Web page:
A Real City Builder
Pocket City’s big selling point is that it’s a real mobile city builder that is not balanced around pushing people towards in app purchases. There’s no herding players towards spending money to speed up construction (it takes seconds), buildings that can only be be purchased with premium currency (there is no premium currency), or in app purchases of any kind here.
That is not to say that the game will feel entirely foreign to players who have tried mobile city builders in the past. It starts off much as any other mobile city builder, with a tutorial that has players build a few buildings in designated spots. As they progress players will level up by completing quests and building stuff, with higher levels holding the promise of new buildings.
Where the game does things differently, aside from the complete absence of IAPs, is in the freedom it gives players. After they complete a short tutorial players will be free to design their city however they choose, provided they have the cash and necessary buildings unlocked. That means building roads, residential zones for citizens to live in, entertainment venues to keep them happy, and commercial or industrial buildings to make sure they have jobs. Players will also need to keep a number of other things in mind as they build, including citizen safety, power generation, water, and the environment. Each of these is essential to having a functioning city with a happy, growing population. It is in how players choose to go about meeting these goals that makes every city different.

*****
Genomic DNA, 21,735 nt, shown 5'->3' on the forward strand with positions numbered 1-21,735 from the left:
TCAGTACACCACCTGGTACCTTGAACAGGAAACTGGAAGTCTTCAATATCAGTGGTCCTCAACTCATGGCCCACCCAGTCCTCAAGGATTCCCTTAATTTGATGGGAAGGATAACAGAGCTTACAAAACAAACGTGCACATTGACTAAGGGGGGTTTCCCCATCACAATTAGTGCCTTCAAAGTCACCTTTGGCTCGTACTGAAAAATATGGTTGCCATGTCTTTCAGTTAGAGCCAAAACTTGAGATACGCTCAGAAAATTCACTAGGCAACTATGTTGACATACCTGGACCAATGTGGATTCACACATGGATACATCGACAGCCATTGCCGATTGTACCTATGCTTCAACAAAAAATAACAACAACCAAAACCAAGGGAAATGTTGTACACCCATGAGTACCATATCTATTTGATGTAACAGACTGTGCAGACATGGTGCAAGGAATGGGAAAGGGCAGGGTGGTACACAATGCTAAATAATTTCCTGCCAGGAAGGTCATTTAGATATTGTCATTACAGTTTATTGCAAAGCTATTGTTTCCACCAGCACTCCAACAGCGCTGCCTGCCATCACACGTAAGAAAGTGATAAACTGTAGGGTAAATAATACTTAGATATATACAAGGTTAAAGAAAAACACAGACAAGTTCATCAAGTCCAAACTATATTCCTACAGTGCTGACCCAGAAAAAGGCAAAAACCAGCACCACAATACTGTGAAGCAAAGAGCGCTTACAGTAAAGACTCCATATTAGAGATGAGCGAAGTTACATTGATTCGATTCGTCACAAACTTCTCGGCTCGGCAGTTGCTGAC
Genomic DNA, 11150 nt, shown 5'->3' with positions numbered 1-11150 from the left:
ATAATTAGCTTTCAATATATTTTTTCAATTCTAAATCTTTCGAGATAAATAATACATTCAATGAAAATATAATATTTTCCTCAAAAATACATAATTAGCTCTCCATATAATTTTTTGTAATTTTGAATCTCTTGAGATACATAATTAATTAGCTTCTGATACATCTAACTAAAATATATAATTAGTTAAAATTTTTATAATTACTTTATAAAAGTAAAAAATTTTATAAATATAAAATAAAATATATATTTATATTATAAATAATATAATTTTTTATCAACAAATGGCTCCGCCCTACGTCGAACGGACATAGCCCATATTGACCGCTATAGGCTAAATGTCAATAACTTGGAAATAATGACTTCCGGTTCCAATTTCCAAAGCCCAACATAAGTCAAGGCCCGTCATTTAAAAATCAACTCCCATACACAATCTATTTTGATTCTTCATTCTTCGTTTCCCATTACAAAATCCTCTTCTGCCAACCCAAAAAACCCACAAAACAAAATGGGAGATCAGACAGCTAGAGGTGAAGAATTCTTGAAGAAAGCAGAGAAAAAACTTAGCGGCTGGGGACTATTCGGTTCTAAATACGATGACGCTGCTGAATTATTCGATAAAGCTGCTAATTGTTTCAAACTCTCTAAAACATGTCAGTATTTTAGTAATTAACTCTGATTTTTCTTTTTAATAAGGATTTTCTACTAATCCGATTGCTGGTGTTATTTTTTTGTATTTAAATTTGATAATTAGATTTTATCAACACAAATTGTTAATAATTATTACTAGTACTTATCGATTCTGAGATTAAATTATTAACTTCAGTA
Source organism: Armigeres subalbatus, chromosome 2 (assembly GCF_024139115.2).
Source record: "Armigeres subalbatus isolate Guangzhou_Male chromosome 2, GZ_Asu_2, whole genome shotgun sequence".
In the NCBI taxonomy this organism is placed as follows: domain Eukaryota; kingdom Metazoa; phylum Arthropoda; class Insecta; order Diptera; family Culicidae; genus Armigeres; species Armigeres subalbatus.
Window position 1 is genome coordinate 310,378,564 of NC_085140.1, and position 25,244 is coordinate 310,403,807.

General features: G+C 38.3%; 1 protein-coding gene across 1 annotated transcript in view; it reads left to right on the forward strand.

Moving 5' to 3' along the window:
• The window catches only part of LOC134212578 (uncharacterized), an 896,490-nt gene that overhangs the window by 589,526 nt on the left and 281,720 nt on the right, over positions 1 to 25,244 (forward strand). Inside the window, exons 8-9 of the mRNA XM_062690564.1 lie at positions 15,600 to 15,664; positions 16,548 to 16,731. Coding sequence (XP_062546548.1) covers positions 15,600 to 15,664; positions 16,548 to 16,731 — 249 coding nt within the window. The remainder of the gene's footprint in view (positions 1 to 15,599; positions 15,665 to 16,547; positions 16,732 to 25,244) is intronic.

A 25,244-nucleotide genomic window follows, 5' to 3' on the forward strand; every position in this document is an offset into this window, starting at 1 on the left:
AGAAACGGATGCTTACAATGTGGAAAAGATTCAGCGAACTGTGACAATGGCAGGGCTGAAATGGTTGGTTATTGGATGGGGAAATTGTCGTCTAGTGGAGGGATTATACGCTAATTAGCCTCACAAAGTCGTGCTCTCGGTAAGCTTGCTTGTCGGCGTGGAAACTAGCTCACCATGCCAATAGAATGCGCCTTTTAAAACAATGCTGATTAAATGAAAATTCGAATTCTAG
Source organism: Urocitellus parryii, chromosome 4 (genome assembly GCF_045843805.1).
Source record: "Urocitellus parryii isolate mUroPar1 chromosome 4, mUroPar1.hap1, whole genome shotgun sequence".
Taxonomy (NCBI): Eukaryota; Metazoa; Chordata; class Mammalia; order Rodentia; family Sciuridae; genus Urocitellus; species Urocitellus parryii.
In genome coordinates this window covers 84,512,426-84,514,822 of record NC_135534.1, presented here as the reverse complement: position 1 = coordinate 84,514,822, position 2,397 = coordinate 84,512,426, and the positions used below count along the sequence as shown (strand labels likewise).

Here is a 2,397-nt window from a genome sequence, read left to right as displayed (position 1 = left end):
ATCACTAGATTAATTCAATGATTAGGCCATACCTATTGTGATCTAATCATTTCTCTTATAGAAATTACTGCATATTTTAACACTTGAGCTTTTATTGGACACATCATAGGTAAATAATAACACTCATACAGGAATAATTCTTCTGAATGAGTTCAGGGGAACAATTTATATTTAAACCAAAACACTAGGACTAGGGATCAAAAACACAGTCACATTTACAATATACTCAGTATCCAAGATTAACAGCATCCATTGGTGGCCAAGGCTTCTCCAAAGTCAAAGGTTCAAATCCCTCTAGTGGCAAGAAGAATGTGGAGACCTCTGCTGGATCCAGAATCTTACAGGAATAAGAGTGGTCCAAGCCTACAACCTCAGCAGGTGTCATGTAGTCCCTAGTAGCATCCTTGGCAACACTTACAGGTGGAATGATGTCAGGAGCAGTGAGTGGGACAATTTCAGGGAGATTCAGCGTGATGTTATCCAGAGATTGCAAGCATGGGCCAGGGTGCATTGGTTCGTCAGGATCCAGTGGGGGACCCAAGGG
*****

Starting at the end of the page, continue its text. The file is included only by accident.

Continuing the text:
Although Pocket City places some emphasis on planning in order to make sure that the needs of the citizens are met, it also has some random elements to it. As with older city builders like the beloved Sim City 2000, Pocket City has disasters. Players will need to worry about things like fires, tornadoes, and volcanoes. Although it’s hard to plan for a major disaster, players have the ability to mitigate damage by having plenty of fire stations to put out any fires and cash on hand to rebuild damaged parts of the city. It adds a bit of depth and personality to the game and has the potential to create a few memorable moments.
Pocket City Premium Versus Free
Developer Codebrew Games has opted to go offer two separate versions of the game. The free version of Pocket City has ads that can help players get some more money, but still has no in app purchases to worry about.
The premium version of the game is ad-free and has a number of improvements over the free version. The biggest change is the addition of a sandbox mode which lets players build their city without worrying about unlocking buildings or cash. It doesn’t offer much of a challenge, but it does give players the freedom to try out different creations. The paid version of the game also gives players the ability to have more saved cities at any given time (up to 20 versus 2 for the free version). Smaller additions include a customizable town hall and multiple difficulty settings.
The Little Things